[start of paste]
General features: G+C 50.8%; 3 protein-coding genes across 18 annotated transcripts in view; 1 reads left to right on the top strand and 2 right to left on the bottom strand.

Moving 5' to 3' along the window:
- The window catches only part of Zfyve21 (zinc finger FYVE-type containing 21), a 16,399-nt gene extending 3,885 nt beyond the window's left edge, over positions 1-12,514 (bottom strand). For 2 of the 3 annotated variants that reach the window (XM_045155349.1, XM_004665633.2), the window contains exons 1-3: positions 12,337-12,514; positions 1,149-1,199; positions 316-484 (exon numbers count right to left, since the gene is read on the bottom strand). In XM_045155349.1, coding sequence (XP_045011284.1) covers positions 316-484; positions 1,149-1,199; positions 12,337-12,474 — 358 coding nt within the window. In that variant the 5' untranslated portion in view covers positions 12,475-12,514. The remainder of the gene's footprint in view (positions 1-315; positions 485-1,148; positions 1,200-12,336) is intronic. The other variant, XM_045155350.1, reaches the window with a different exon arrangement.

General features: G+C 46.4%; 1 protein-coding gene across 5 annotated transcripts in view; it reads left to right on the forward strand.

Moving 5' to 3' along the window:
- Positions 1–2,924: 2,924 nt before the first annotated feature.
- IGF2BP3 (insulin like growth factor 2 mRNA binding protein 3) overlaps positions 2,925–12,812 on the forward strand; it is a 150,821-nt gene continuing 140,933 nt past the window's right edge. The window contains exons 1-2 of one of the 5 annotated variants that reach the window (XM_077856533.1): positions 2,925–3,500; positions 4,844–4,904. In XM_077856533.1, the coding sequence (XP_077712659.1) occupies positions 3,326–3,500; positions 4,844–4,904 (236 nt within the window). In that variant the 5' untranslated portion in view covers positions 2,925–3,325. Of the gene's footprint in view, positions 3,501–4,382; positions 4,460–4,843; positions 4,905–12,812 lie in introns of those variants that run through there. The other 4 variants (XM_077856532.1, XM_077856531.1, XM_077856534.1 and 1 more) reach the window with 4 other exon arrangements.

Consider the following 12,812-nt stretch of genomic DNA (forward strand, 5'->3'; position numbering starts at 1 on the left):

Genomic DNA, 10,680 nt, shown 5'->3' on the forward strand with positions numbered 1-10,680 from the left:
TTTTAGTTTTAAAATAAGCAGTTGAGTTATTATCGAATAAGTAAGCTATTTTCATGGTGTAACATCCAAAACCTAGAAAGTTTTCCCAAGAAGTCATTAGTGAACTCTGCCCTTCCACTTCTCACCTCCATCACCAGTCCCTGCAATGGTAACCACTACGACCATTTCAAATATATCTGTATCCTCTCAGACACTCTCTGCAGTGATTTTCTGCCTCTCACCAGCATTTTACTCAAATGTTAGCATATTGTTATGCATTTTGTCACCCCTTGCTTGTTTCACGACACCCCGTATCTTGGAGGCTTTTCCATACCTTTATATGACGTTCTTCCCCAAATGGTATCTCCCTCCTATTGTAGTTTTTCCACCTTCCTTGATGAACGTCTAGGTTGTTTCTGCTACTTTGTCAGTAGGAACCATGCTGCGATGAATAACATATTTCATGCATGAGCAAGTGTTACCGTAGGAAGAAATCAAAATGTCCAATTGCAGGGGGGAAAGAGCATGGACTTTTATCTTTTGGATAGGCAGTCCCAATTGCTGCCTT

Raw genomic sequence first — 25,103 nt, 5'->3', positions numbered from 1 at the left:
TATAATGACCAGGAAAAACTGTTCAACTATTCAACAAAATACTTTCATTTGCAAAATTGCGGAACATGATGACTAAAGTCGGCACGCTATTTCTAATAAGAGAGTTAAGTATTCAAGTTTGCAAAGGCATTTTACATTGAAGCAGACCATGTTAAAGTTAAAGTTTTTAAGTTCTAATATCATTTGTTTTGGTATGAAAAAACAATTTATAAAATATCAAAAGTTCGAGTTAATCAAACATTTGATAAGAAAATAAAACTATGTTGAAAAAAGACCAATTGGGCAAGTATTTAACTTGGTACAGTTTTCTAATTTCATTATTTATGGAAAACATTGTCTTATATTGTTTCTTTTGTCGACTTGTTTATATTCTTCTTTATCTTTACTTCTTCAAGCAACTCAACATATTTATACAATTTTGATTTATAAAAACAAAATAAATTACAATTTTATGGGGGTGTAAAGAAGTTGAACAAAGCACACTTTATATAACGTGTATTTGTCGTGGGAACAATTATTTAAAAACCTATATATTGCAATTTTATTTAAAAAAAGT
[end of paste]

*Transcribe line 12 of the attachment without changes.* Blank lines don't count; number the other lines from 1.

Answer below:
TATAATGACCAGGAAAAACTGTTCAACTATTCAACAAAATACTTTCATTTGCAAAATTGCGGAACATGATGACTAAAGTCGGCACGCTATTTCTAATAAGAGAGTTAAGTATTCAAGTTTGCAAAGGCATTTTACATTGAAGCAGACCATGTTAAAGTTAAAGTTTTTAAGTTCTAATATCATTTGTTTTGGTATGAAAAAACAATTTATAAAATATCAAAAGTTCGAGTTAATCAAACATTTGATAAGAAAATAAAACTATGTTGAAAAAAGACCAATTGGGCAAGTATTTAACTTGGTACAGTTTTCTAATTTCATTATTTATGGAAAACATTGTCTTATATTGTTTCTTTTGTCGACTTGTTTATATTCTTCTTTATCTTTACTTCTTCAAGCAACTCAACATATTTATACAATTTTGATTTATAAAAACAAAATAAATTACAATTTTATGGGGGTGTAAAGAAGTTGAACAAAGCACACTTTATATAACGTGTATTTGTCGTGGGAACAATTATTTAAAAACCTATATATTGCAATTTTATTTAAAAAAAGT